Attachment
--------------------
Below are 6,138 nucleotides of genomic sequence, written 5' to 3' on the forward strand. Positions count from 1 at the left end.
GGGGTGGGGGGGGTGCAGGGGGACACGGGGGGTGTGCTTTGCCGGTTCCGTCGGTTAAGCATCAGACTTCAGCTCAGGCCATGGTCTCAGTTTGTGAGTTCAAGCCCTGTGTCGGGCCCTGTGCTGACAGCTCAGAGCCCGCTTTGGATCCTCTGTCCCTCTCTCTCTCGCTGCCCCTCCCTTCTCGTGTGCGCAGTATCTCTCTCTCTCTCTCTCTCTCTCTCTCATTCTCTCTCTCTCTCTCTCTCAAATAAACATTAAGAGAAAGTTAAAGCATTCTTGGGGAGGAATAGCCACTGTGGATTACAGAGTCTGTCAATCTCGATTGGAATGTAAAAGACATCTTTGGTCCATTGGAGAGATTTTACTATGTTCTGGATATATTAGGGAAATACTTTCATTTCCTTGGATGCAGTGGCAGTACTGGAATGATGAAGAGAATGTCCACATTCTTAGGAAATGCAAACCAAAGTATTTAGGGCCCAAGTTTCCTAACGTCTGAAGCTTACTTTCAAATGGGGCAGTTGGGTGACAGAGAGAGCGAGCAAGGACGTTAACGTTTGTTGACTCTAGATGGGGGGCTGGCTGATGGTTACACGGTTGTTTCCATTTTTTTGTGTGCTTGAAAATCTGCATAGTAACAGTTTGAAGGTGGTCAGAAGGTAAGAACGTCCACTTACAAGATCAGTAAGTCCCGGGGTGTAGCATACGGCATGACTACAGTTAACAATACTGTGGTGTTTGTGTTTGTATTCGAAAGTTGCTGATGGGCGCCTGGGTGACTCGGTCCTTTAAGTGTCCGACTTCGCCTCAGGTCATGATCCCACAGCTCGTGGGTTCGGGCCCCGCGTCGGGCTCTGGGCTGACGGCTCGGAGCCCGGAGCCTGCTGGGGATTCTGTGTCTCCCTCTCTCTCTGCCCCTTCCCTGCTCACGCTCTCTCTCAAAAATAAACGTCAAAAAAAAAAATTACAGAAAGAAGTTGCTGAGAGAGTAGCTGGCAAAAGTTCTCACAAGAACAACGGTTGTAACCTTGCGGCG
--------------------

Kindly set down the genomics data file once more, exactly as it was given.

Below are 6,138 nucleotides of genomic sequence, written 5' to 3' on the forward strand. Positions count from 1 at the left end.
GGGGTGGGGGGGGTGCAGGGGGACACGGGGGGTGTGCTTTGCCGGTTCCGTCGGTTAAGCATCAGACTTCAGCTCAGGCCATGGTCTCAGTTTGTGAGTTCAAGCCCTGTGTCGGGCCCTGTGCTGACAGCTCAGAGCCCGCTTTGGATCCTCTGTCCCTCTCTCTCTCGCTGCCCCTCCCTTCTCGTGTGCGCAGTATCTCTCTCTCTCTCTCTCTCTCTCTCTCATTCTCTCTCTCTCTCTCTCTCAAATAAACATTAAGAGAAAGTTAAAGCATTCTTGGGGAGGAATAGCCACTGTGGATTACAGAGTCTGTCAATCTCGATTGGAATGTAAAAGACATCTTTGGTCCATTGGAGAGATTTTACTATGTTCTGGATATATTAGGGAAATACTTTCATTTCCTTGGATGCAGTGGCAGTACTGGAATGATGAAGAGAATGTCCACATTCTTAGGAAATGCAAACCAAAGTATTTAGGGCCCAAGTTTCCTAACGTCTGAAGCTTACTTTCAAATGGGGCAGTTGGGTGACAGAGAGAGCGAGCAAGGACGTTAACGTTTGTTGACTCTAGATGGGGGGCTGGCTGATGGTTACACGGTTGTTTCCATTTTTTTGTGTGCTTGAAAATCTGCATAGTAACAGTTTGAAGGTGGTCAGAAGGTAAGAACGTCCACTTACAAGATCAGTAAGTCCCGGGGTGTAGCATACGGCATGACTACAGTTAACAATACTGTGGTGTTTGTGTTTGTATTCGAAAGTTGCTGATGGGCGCCTGGGTGACTCGGTCCTTTAAGTGTCCGACTTCGCCTCAGGTCATGATCCCACAGCTCGTGGGTTCGGGCCCCGCGTCGGGCTCTGGGCTGACGGCTCGGAGCCCGGAGCCTGCTGGGGATTCTGTGTCTCCCTCTCTCTCTGCCCCTTCCCTGCTCACGCTCTCTCTCAAAAATAAACGTCAAAAAAAAAAATTACAGAAAGAAGTTGCTGAGAGAGTAGCTGGCAAAAGTTCTCACAAGAACAACGGTTGTAACCTTGCGGCG